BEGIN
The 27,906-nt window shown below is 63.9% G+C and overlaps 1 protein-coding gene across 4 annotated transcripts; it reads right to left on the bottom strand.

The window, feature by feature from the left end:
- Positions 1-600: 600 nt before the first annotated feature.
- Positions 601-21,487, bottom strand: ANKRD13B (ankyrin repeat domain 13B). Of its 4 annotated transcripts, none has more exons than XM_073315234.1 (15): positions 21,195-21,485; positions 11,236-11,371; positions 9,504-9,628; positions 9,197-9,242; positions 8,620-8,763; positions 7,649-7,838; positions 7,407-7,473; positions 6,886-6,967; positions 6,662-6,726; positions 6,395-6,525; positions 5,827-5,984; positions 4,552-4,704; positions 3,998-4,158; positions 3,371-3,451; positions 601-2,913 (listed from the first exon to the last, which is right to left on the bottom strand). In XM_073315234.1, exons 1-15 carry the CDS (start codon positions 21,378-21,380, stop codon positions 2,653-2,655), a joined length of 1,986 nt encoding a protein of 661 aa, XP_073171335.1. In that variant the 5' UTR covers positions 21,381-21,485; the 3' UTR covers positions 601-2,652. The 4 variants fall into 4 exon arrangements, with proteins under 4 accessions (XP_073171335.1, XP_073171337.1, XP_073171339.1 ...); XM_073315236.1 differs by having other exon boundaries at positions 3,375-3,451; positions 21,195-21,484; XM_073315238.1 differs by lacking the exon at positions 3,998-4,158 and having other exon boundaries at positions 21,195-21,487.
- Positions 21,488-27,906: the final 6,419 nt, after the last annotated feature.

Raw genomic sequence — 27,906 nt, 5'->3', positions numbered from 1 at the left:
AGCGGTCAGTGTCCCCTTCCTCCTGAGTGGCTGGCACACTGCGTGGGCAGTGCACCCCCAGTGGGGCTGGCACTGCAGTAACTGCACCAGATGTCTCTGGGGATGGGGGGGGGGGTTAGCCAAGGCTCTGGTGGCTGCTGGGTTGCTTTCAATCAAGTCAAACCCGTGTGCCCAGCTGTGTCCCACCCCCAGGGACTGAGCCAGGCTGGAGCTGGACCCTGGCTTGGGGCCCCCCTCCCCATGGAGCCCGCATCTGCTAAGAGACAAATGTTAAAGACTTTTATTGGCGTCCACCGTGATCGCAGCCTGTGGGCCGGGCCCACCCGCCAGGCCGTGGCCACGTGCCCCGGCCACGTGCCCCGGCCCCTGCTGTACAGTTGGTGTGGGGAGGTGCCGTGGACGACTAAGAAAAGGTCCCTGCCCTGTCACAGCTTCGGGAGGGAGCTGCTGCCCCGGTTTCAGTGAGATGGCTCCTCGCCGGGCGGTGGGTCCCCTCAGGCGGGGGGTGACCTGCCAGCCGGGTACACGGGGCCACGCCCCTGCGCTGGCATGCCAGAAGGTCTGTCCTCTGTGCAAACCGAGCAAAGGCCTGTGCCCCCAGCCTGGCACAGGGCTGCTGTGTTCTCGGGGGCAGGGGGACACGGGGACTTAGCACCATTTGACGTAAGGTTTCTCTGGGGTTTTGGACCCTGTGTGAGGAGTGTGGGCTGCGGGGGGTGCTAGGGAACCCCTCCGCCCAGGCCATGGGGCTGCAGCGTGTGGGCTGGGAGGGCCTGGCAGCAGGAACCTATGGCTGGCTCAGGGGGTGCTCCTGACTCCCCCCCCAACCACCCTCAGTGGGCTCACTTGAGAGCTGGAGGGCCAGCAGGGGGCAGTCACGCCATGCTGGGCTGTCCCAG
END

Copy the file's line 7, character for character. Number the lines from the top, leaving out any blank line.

AGCGGTCAGTGTCCCCTTCCTCCTGAGTGGCTGGCACACTGCGTGGGCAGTGCACCCCCAGTGGGGCTGGCACTGCAGTAACTGCACCAGATGTCTCTGGGGATGGGGGGGGGGGTTAGCCAAGGCTCTGGTGGCTGCTGGGTTGCTTTCAATCAAGTCAAACCCGTGTGCCCAGCTGTGTCCCACCCCCAGGGACTGAGCCAGGCTGGAGCTGGACCCTGGCTTGGGGCCCCCCTCCCCATGGAGCCCGCATCTGCTAAGAGACAAATGTTAAAGACTTTTATTGGCGTCCACCGTGATCGCAGCCTGTGGGCCGGGCCCACCCGCCAGGCCGTGGCCACGTGCCCCGGCCACGTGCCCCGGCCCCTGCTGTACAGTTGGTGTGGGGAGGTGCCGTGGACGACTAAGAAAAGGTCCCTGCCCTGTCACAGCTTCGGGAGGGAGCTGCTGCCCCGGTTTCAGTGAGATGGCTCCTCGCCGGGCGGTGGGTCCCCTCAGGCGGGGGGTGACCTGCCAGCCGGGTACACGGGGCCACGCCCCTGCGCTGGCATGCCAGAAGGTCTGTCCTCTGTGCAAACCGAGCAAAGGCCTGTGCCCCCAGCCTGGCACAGGGCTGCTGTGTTCTCGGGGGCAGGGGGACACGGGGACTTAGCACCATTTGACGTAAGGTTTCTCTGGGGTTTTGGACCCTGTGTGAGGAGTGTGGGCTGCGGGGGGTGCTAGGGAACCCCTCCGCCCAGGCCATGGGGCTGCAGCGTGTGGGCTGGGAGGGCCTGGCAGCAGGAACCTATGGCTGGCTCAGGGGGTGCTCCTGACTCCCCCCCCAACCACCCTCAGTGGGCTCACTTGAGAGCTGGAGGGCCAGCAGGGGGCAGTCACGCCATGCTGGGCTGTCCCAG